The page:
farther, about a half mile from the town of Santa Rosa,
we encamped on tho left bank of the above-mentioned
stream, (Bowing into tho Sab.uos,) on a broad and ex-
tensive plain, almost at the foot of a magnificent volanic
mountain raugo, about 2,000 feet above the level
of tlie plain. These mountains wero visible from tho
banks of the Sabmos, aud as wo approached them' all
wero exhilerated by the contrast between this beautiful
spectacle, and tho dull monotony of tho level prairies,
which we had traversed so long as to deem them ahnost
Soon after leaving tho Sabinos, we were met by a
deputation of the civil authorities of Santa Rosa, who
announced to us that the inunicpality would meet us
on tho road, and tender to ivs the formal surrender of
the town. After encamping, tho principal officers of
tho command, aud a small escort, entered the town with
tho alcade ; and it was agreed that to-morrow we should
take possession. Accordingly, on tho 20th October,
tlie squadron marched mlo town with flags flying and
sabres drawn, and wo accepted the surrender of Santa
Rosa, which had been freely and formally offered by tho
A few invalid soldiers, who had been left behind by
Col. Castanicro, wero disarmed, and tho guns placed
in charge of the alcado. Tho arms were of. British
manufacture, and before the lower proof mark.
. Thero isa difficult mule track from Santa Ro&a to San-
ta Catarma, thronijii the mountains; but nothing which
canabo called a road. Its general direction is bouth.
Presidio de Bavia (an old military pot) is N. 60 W.
(about) SO miles dtaat, on a pretty good road. 4From
thenco to Chihuahua there is a mule track. By the, way
of San Fernando an'l Bavia is the shortest route to
Chihuahua ; but wliclher practicable for an army is a
doubtful matter. v"v
Resume ofdutances from the Rio Grande to Santa
Rio Grande - r- - - 5 miles.
CamiJ -4-&T. - - 4X "
Nava - lTT - -( 24 "
San Fernando -1( - - - ' "-11 "
Camp - -----. C"
Sanitt,ILtaSprmgs4 - - ,-, . 11 "
Water pool "-? .!.,- .Vlb" "
R.o Alamos, .JLt- a 1
R o Sah-nas -' f -$ - 2
Santa Rosa- - - - - 10 "
. ' ' 0L03
Making 2G9 from San Antonio to Santa Rosa,
tsanta jtoaa is agreeab.y situated, at tho cry foot of a.
lofty range 01 mountains, called Monte Rosa, elevated
by igneous act.ou. The out-hers are of volcanic origin,
aud formed of bisalt aud'lavas. The high peaks con-
sist of limestone, and a schistose slate, m which tho-
silver ore is found. It is of a Tery dark-blue color. j --l'he
lodes ofduTercnt metals, particularly lead and sil-
ver, are said to bo uumero., and their yield, extremely ' 1
rich. There hab been, since the cxplus.011 of the Span-
iards, no B,tcmat'c 0 intelligent working of tlie mines
t sin this district,& the veins aro ucually abandoned as soon
". 2as tho wtftcr fills the shatts. Tho workings I have seen;
they appeared to me to bo easily drained by ad ts for "
many years to come, without incurring the expense of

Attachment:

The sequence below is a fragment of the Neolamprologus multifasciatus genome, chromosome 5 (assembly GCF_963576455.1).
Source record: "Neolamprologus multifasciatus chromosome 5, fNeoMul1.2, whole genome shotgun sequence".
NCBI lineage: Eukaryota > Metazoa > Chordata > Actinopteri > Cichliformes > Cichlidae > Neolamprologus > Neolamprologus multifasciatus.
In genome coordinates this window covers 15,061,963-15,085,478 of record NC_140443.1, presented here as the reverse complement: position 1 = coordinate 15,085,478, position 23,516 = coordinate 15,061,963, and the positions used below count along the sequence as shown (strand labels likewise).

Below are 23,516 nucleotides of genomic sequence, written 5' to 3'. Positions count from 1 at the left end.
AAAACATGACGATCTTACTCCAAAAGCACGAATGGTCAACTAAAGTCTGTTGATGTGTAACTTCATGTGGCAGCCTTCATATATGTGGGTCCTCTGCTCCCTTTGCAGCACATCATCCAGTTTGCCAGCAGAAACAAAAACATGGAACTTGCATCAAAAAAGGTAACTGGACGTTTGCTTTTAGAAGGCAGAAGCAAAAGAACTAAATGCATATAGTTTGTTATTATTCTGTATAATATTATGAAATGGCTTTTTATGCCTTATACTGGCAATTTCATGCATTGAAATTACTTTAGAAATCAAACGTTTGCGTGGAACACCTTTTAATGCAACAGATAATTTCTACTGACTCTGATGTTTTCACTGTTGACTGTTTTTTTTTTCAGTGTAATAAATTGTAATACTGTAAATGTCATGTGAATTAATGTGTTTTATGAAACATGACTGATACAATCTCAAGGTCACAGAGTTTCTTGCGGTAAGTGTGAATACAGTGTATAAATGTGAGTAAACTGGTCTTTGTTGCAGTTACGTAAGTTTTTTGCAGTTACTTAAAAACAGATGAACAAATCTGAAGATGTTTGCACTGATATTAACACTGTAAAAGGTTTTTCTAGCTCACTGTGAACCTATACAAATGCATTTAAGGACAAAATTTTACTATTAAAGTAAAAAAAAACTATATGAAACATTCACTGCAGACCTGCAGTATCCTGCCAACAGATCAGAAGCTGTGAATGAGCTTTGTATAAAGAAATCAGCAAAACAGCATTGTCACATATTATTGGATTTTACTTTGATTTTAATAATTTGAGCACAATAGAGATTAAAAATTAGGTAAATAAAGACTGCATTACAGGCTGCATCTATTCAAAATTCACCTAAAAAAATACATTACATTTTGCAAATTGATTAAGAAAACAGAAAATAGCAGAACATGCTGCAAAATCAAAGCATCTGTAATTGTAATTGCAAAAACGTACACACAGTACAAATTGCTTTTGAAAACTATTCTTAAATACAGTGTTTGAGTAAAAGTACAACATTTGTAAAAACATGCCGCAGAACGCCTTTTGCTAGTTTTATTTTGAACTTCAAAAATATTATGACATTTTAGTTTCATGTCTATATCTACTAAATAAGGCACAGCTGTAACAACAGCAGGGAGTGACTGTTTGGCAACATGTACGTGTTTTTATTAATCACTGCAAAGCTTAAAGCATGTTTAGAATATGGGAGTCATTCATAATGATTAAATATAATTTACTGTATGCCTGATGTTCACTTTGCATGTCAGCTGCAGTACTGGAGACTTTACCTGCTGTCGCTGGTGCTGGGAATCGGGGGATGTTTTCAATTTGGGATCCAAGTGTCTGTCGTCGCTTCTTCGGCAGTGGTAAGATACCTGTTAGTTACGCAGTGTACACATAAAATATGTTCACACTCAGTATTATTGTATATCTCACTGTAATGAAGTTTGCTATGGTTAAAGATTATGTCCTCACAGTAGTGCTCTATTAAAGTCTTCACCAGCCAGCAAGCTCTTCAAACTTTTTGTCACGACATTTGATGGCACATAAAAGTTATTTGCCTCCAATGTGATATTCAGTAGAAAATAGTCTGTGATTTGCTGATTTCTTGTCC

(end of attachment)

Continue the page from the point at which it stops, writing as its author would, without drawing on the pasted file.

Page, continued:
"pumping. The principal ores arc Silver and lead ; and
I am. inclined to IHievo that this is one of tho richest
mining rcgious in .Mexico. The U3iia! process of separa-
tion of the metals, cousists in first pulverizing tho ores,
hand washing out tho dust and light matter with wator;
i!ie raimalmug portiou is put into an elbow furnacej'
siicab apuiiuu, uia ouuua laiLCU uul uu uuu siuc, uuu uiu v
tmelted. silver left behind m a kind of retort Tho
amalgamation process has never been iutroduced here.
Santa Rosa is said to contain 3,000 inhabitans; but
I doubt if its population exceeds 2,000. It is well wa-
tered from mountain streams. Its climate is agreeable
and-salubrious, and a good deal of corn aud sugar aro
made here. But still tho town wears that appearanco
of decay eo common in Mexico. Its former prosperity
depended on Its'mining operations, which have been
nearly entirely suspended for many years, by the de-
predations of thtylndians. The old laws of Spain, "the
laws of the Itid.es," 'jnrelation:.to mining, and mining
interests, are -stillju existence, and are said to bo very
judiciously -framed- TheTeS 'simple of the mines bo-
longs to the government, and leases with certain privi-
leges, aro granted to individuals at very moderato rates.
Any person discovering a new mine, or one that has
becriabandoned, may declare it ; that is, may take a
lease of ft, on application to tho proper authorities, and
by complying with certain prerequisites amongst
which, ho is to work tho mino' a certain number of daj s,
each year, on penalty nf forfeiture.
Tho inhabitants of Santa Rosa aro generally friendly
to tho Un-ted States.
SOIL'S AND SCIENCE.
One of tho most valuable economical results of tho
late progress in geological and chemical science, is the
large aiuo.iut ot information accumulated in a depart-
ment of tho deepest interest to tho agricultural we
mean, the facts and experiments relating to soils and
their various modes of degrees of treatment Whdo
many experiments aro yet undetermined, and whilo
there is a large field of observation and discovery yet
open for exploration, tho progress already made and in-
dicated is encouraging and premises a rich reward.
The old methods 01 treating soils, which were founded
upon an ignorance of their composition, or pursued re-
gardless of tho phys;cal laws which must be observed
111 order to make the earth bnug forth its fruits, aro suf-